A group of young stars has been caught loitering near the center of the Milky Way galaxy, a region previously thought to be dominated by a more mature population. Astronomers say the stars form a disk (previously unknown to scientists) that passes through the outer part of the dusty, peanut-shaped bulge at the galactic center.
The thick forest of dust located at the Milky Way’s galactic center is a place where even the bright flame of a burning star can be nearly impossible for astronomers to see. But scientists are coming up with new ways to pull back the veil on this shadowy region, and now, new observations using the VISTA telescope have identified this previously undiscovered group of youngsters. Check out this video on Space.com to see where the stars are located relative to Earth and the sun.
The entire group of young stars has not been seen directly, but its presence is deduced by the detection of a group of very bright, very unusual stars called Cepheids. These act as though they’re attached to a cosmic dimmer switch; they go through regular swings in their apparent brightness over days or months.
Cepheids are a type of variable star, meaning (just as the name suggests) they change over time. They go through regular oscillations in size and temperature, which cause each star to appear as if it were pulsing, going from a peak brightness to a peak dimness, and back again.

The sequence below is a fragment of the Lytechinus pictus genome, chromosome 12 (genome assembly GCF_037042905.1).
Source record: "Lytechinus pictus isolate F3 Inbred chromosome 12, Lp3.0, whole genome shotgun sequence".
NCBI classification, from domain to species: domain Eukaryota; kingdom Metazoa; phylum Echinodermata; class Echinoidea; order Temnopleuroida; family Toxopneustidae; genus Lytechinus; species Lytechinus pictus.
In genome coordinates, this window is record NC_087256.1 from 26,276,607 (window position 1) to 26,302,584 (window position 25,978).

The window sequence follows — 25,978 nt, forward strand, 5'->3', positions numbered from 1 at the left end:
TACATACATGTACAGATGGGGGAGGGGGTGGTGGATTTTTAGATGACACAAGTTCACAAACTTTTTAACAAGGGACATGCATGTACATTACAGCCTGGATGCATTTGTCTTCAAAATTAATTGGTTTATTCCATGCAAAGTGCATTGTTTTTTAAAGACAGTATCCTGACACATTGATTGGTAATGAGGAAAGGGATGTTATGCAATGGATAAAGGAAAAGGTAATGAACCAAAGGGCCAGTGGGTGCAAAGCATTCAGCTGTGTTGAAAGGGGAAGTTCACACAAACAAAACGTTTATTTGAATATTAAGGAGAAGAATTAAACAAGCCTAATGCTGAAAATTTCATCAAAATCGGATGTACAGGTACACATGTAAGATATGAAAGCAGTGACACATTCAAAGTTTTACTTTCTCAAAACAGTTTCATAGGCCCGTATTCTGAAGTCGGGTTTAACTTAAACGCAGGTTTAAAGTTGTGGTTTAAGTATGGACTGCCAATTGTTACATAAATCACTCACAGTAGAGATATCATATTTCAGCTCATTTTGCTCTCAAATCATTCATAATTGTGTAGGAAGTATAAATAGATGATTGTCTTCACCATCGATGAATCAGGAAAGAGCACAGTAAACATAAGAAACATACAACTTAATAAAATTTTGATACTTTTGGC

These pulsation periods are extremely regular, and in 1908 the astronomer Henrietta Swann Leavitt discovered that brighter Cepheids had longer pulsation periods, and dimmer Cepheids had shorter periods. With this insight, scientists were able to figure out the actual luminosity of these stars (whereas normally scientists only know how bright the star looks from Earth). That information then made it possible to use Cepheids to measure cosmic distances, making these stars an invaluable cosmic tool.
A co-author on the new paper, Daniel Majaess of Saint Mary’s University in Nova Scotia, Canada, said in an email, “I couldn’t help think how amazed Henrietta Leavitt would be to learn about the important and diverse role Cepheids would play in shaping our understanding of the cosmos, all of which is invariably tied to her seminal discovery of the Cepheid period-luminosity relationship. From helping define the extragalactic distance scale and expansion rate of the universe, to now-seminal constraints on the nature of the mysterious region encompassing the galactic center.”
In the new study, a group of scientists report finding 655 new candidate Cepheid stars in the Milky Way. The data comes from the Vista Variables in the Vía Láctea Survey (VVV), completed by the European Southern Observatory’s VISTA telescope at the Paranal Observatory in Chile between 2010 and 2014. Cepheids are brighter than most nonvariable stars — several thousand times brighter than Earth’s sun, for example — which makes these stars easier to spot, said Istvan Dekany of the Pontifical Catholic University of Chile.
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SOURCE: Space.com. Calla Cofield